Our horses usually present to us in some form of malnutrition and/or in need of medical care.  The horse may have been abused or neglected and in need of emotional care as well.



The Three Ways We Help Our Horses:


1) Physical

The horse may be in need of medical care for general neglect and/or a disease that has been left untreated.  Many are malnourished and significantly underweight.


2) Abuse and Neglect

Because of neglect or abuse, the horse may have trust issues. Commonly the horse will avoid making eye contact, looking the other way or at the ground. Their contact with humans may have not been kind, and they have learned not to trust people. This trust must be earned by us humans.

Luckily, horses have a forgiving nature if the right amount of patience and gentleness is used. We do not push the horse in any way.  We let him progress at his own speed. We can’t demand trust or loyalty, it must be carefully cultivated over time.


randy feeding fiona


3) Emotional

The horse may have not been abused, but he may have been neglected or unloved.  We see horses that will not take a treat as one has never been offered to them before.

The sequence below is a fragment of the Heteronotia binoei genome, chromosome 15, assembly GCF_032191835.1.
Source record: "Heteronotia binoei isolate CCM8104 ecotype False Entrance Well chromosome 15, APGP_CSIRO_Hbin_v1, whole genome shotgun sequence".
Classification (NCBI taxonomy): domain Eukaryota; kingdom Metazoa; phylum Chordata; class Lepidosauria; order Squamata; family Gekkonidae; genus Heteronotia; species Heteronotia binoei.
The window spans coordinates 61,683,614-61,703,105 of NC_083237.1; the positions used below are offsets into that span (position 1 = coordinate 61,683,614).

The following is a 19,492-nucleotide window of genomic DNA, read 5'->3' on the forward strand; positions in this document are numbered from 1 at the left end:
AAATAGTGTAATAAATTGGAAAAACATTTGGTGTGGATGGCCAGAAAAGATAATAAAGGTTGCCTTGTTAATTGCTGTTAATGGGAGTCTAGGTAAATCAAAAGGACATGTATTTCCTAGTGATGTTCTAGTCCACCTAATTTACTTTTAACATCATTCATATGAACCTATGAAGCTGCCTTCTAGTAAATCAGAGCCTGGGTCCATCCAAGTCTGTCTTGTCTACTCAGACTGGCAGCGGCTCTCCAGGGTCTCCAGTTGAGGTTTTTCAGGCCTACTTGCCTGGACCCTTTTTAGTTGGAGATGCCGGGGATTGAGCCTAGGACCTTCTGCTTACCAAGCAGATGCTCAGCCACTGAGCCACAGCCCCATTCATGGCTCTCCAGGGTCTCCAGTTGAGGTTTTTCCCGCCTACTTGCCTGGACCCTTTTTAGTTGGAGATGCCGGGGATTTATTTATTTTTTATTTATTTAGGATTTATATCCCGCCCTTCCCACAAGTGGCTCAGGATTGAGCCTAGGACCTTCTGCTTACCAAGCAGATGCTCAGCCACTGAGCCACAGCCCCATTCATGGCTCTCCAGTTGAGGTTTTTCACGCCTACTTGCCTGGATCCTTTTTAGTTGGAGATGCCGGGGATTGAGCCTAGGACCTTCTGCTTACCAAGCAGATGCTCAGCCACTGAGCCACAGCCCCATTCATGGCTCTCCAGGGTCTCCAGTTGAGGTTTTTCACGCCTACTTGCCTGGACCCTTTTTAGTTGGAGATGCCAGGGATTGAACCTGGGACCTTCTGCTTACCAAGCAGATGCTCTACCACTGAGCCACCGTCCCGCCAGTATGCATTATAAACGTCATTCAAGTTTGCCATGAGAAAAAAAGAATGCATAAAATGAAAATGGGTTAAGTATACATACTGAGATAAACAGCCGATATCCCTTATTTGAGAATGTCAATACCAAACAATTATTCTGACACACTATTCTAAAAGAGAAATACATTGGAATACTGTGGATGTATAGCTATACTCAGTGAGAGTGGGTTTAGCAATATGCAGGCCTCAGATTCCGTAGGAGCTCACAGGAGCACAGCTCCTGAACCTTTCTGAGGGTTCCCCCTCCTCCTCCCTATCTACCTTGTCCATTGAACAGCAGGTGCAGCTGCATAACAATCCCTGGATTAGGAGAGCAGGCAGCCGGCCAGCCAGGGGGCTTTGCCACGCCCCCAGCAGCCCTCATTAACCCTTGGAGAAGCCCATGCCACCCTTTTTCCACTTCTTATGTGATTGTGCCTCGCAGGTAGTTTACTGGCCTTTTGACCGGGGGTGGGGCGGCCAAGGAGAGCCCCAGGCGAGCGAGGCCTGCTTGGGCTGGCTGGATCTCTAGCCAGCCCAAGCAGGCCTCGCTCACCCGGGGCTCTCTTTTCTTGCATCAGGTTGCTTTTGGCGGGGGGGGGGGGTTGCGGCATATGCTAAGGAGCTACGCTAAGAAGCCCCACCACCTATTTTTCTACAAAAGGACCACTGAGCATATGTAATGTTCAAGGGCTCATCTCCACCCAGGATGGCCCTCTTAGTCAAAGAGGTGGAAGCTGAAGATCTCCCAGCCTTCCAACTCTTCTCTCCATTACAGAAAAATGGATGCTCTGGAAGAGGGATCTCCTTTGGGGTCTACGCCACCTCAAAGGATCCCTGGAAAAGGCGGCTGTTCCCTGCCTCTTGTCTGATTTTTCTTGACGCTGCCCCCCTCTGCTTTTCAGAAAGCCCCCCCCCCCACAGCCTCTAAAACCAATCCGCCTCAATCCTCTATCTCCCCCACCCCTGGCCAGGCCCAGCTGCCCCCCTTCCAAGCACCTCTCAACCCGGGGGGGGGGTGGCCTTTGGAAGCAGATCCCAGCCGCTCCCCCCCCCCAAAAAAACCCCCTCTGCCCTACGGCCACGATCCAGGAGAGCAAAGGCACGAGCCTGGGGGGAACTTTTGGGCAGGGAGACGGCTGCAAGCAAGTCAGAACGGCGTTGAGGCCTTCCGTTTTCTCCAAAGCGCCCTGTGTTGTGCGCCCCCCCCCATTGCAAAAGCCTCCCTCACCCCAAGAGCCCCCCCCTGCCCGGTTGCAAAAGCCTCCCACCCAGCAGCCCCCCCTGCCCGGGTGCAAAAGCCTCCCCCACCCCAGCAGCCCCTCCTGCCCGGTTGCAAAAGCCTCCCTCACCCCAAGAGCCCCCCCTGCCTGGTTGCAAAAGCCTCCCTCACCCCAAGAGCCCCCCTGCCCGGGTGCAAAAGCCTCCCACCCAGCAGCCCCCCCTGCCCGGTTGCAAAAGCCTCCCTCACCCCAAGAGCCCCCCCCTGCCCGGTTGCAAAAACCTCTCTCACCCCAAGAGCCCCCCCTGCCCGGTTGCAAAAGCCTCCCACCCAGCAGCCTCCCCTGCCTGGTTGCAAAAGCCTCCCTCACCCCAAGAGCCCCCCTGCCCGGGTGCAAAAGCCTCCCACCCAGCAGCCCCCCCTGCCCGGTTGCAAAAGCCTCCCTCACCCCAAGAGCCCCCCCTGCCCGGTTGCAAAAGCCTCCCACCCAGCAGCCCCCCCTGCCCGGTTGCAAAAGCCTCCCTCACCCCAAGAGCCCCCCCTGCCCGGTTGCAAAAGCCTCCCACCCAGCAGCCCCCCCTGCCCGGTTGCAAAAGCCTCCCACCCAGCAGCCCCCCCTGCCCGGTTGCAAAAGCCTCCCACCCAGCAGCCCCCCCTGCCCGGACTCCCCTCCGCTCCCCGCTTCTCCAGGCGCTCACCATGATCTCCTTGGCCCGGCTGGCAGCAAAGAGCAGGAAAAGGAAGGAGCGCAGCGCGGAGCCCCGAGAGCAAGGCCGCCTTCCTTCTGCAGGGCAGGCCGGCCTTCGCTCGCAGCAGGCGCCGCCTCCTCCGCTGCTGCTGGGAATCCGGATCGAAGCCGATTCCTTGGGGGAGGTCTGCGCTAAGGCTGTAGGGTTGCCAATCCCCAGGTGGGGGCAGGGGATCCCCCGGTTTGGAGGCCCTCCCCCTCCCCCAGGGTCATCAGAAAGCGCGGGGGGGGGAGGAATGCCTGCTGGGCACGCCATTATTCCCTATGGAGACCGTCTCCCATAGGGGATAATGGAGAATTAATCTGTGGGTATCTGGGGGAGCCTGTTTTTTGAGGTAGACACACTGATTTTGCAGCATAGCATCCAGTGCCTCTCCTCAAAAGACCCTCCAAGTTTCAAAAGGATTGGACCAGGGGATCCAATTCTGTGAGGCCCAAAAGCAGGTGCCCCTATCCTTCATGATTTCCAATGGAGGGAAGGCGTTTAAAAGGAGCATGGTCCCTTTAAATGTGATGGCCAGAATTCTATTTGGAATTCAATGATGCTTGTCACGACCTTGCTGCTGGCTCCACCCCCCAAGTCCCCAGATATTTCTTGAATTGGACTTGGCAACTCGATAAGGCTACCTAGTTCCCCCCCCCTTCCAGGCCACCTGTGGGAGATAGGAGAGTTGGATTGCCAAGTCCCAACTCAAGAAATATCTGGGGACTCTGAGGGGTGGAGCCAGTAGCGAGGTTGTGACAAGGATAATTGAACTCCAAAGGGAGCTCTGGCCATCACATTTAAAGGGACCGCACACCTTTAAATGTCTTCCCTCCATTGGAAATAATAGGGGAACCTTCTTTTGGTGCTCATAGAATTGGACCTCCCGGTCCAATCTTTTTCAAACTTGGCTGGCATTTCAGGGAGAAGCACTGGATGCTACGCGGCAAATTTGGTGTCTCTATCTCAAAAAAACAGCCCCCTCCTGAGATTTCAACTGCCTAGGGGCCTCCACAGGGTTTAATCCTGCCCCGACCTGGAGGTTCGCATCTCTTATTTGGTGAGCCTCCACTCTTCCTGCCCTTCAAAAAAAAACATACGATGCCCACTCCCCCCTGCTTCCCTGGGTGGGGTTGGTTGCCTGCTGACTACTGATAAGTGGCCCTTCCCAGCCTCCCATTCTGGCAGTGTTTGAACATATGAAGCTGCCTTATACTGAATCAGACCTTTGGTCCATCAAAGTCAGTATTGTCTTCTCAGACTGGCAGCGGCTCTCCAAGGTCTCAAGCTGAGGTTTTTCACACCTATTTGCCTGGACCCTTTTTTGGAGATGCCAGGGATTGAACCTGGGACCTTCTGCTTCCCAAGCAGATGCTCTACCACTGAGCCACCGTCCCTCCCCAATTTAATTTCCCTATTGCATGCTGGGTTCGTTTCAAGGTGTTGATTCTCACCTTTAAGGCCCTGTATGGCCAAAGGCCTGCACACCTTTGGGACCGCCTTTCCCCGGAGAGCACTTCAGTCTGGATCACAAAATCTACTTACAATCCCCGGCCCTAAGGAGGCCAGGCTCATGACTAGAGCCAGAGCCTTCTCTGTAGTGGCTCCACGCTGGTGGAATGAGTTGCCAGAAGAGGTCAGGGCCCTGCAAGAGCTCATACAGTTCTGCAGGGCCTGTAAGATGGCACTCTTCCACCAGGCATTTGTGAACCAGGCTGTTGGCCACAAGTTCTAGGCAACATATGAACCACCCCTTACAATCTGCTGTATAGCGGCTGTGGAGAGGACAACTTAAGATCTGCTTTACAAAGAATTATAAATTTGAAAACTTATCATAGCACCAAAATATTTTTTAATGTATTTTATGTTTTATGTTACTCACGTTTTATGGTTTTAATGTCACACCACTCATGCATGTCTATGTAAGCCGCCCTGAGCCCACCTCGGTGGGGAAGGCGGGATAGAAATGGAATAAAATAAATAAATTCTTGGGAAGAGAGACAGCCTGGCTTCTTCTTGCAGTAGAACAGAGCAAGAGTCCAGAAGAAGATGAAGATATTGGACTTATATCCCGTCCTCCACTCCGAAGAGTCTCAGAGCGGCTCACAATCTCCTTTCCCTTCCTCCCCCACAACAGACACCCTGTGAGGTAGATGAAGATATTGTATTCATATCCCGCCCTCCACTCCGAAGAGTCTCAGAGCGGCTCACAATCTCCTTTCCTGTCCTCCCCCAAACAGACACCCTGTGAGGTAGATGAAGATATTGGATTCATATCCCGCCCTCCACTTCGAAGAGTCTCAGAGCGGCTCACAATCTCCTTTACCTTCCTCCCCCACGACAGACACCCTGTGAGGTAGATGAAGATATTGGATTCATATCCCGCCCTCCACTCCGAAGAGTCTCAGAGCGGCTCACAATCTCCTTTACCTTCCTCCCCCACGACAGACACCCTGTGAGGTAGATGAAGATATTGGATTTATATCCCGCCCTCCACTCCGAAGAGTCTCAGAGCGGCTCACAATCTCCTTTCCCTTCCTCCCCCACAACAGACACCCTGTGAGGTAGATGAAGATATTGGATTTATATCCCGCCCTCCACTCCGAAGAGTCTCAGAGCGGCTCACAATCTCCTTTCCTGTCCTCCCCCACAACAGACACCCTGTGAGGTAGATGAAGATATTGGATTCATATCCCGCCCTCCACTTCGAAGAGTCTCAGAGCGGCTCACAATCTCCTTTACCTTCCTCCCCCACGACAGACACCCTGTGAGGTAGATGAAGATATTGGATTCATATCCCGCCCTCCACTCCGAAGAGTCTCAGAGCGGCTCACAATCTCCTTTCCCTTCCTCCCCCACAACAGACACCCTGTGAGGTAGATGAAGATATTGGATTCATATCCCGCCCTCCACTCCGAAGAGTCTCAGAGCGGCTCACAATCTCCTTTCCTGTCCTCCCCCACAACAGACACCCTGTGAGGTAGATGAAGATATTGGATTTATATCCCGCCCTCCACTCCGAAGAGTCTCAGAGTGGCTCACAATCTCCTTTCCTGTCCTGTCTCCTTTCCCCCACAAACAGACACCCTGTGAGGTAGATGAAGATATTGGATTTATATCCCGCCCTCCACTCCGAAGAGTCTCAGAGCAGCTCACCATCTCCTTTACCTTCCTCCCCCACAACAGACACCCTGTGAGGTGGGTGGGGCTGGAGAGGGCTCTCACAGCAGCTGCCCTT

We see horses that recoil from our touch because a loving hand has never been placed on them.  They were ignored or used as a beast of burden.

We feel it is equally important that each horse feel loved and wanted.  While you can train a horse to do what you want because you make him, you get a much more responsive horse when the horse WANTS to follow your lead.

This feeling of love can be a foreign concept to the horse initially.  But we love our horses and we want them to know it. It’s why we do what we do.


Also, we get horses from owners that have died or became unable to care for their beloved friends because of illness or financial/emotional stress.  We feel a sacred honor in assuming responsibility for these horses.

We provide great comfort to the previous owners or family of the deceased owners when they know their cherished creature will be well taken care of.  And not just fed and housed, but also have its emotional and psychological needs met.  It is vitally important to these owners that they know their horse will be loved as they loved them.


dark horse


We collaborate with Heartland Equine Rescue in our rehabilitation efforts.  HER is a volunteer-led group that helps and adopts horses in southern Indiana and the surrounding states.




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